Casting a wary eye over old posts, it became clear that this time last year a tradition in the form of an annual holiday message was launched. For bloggers especially taken with the Christmas/New Year spirit, a launch of this kind might make sense. Otherwise, it is surely unwise. It requires coming up with a message that is more or less the same as last year yet different enough to justify its existence.
With another year at an end, one task in composing a holiday message is to get into a nostalgic frame of mind. For the luckier ones among us, this might entail reflecting fondly on last year’s summer holidays, having at last graduated from high school or university. For the less fortunate, it involves going way back into the deep distant past, for instance to mid-seventies suburban somewhere or other, riding skateboards without a care, the wind whipping through our hair. Admittedly, Youth Group’s cover of Alphaville’s well known song from the eighties was recorded in 2006, but it took that long to capture the true essence of childhood in the seventies.
A decade or so later, in early or mid high school, the future seemed bright. In Australia, a Labor government had been elected and it was not yet clear to our young selves that, politically, things would only get progressively worse for the next thirty years, irrespective of which party was in office. It was as if our generation had ushered in neoliberalism, everything going increasingly pear shaped from about the time we were born onwards. But we were young and full of enthusiasm and believed that heaven on earth must be just around the corner.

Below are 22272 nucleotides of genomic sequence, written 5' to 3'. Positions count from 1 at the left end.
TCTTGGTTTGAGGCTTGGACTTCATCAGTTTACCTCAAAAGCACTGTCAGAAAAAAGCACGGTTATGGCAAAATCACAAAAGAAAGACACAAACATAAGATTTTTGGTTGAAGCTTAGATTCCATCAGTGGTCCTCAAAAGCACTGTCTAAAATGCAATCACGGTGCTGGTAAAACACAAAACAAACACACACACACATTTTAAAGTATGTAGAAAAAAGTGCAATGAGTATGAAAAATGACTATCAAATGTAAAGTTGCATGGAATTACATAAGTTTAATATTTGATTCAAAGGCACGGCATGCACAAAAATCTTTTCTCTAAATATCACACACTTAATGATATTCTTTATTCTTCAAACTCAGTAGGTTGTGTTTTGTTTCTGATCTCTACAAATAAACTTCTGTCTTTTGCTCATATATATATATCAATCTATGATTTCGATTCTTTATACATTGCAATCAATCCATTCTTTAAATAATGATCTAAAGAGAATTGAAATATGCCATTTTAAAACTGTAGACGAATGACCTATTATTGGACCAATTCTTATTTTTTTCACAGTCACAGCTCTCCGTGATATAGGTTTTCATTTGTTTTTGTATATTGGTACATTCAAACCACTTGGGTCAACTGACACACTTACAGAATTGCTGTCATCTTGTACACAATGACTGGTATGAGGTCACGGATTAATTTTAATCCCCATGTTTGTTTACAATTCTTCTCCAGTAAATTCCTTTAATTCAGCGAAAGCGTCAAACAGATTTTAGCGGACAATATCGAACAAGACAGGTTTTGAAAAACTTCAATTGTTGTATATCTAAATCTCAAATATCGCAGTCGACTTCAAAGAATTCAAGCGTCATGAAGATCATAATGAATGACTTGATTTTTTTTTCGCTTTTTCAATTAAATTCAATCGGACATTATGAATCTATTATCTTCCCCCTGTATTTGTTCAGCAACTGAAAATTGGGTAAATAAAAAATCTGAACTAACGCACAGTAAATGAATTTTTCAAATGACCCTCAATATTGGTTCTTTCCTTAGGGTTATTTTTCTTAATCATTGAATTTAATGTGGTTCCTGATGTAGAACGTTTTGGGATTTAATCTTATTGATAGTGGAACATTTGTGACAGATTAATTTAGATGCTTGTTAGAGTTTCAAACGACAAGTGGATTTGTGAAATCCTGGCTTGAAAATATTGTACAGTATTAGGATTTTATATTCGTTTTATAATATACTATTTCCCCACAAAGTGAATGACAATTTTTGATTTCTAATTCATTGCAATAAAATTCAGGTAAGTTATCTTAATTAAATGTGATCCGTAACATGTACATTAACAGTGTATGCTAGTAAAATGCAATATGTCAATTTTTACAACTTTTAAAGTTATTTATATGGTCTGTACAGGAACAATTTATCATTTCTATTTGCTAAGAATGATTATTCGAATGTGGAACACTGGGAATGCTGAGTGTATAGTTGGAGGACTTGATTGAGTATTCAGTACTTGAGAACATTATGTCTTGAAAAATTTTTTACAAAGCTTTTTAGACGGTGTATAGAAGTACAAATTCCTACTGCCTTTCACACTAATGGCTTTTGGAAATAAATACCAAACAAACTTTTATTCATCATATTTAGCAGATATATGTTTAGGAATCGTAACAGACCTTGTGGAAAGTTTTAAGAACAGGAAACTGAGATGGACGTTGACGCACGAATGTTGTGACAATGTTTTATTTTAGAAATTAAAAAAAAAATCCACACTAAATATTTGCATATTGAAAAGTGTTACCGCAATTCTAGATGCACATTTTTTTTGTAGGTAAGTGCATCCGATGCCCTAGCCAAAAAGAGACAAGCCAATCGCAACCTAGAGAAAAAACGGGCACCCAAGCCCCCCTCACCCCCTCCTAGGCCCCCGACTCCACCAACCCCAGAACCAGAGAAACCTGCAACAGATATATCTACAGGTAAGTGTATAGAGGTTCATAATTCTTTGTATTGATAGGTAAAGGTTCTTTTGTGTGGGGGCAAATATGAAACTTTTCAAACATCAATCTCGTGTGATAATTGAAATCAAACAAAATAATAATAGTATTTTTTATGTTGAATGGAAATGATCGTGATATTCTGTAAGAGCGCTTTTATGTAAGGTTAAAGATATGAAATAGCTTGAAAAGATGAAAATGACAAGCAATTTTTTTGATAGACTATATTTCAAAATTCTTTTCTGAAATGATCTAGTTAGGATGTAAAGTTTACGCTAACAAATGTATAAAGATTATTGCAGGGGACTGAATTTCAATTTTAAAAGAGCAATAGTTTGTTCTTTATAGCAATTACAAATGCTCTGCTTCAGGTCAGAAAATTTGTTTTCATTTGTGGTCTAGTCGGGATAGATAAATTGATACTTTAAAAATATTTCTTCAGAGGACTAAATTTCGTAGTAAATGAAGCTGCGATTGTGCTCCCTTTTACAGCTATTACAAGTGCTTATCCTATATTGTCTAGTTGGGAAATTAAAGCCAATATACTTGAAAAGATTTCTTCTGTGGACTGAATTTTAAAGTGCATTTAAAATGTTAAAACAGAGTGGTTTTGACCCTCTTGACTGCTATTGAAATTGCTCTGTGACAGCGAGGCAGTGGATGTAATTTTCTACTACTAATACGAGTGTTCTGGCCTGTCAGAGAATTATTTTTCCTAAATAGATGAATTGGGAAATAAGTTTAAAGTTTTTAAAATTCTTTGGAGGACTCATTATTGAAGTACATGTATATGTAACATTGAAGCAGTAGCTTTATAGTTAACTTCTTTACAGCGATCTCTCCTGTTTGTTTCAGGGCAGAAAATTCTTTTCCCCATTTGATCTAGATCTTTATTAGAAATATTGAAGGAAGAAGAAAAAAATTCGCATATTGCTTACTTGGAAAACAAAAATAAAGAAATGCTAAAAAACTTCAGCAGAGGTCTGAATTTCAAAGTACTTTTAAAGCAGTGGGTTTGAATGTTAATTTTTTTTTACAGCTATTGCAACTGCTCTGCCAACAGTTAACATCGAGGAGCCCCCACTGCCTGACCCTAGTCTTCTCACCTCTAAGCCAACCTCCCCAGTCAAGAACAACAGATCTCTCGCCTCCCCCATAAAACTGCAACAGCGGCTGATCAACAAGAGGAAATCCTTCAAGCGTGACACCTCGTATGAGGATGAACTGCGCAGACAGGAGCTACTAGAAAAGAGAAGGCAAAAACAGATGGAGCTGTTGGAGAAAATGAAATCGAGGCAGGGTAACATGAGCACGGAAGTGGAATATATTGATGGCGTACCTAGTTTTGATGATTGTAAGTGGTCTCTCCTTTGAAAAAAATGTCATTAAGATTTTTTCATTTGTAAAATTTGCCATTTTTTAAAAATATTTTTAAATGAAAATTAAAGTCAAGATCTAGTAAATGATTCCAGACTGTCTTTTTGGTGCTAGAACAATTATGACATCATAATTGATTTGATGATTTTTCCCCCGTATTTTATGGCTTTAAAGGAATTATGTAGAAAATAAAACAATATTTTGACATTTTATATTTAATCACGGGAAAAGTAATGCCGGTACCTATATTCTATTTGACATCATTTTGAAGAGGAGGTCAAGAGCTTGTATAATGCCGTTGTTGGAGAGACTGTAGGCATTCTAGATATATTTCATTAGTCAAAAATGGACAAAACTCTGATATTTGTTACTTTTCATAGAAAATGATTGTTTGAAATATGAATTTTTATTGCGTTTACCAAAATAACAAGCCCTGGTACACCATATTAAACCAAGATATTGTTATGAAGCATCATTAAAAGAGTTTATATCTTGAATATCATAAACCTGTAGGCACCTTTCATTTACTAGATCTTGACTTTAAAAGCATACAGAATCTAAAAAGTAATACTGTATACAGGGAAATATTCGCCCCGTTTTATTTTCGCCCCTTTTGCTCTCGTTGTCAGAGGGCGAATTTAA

Another task in presenting a holiday message is to come up with a Christmas song. There are only really two Christmas songs I like, and one of them was used last year. Unless somebody comes up with a new song in the next twelve months, all hope will be lost for the 2014 message. Frankly, not much thought was given to this possibility last year because the world was supposed to end. Remember? What a letdown that turned out to be. Just another of the neoliberal lies.
The Eurogliders were my favorite Australian band in the eighties, hence the previous video. You will be spared from watching a video of my favorite non-Australian band at the time, due to copyright restrictions, but will not be able to avoid the song itself, thanks to the many covers that have been made of it. The following video is somewhat reminiscent of the conditions under which heteconomist is put together. Think of a hapless guy in a room, with a laptop, surrounded by young independent musicians rehearsing and generally clowning around, threatening to impede the serious business of doing economics.
Hopefully everyone is well. Regular posting will return in the not-too-distant future.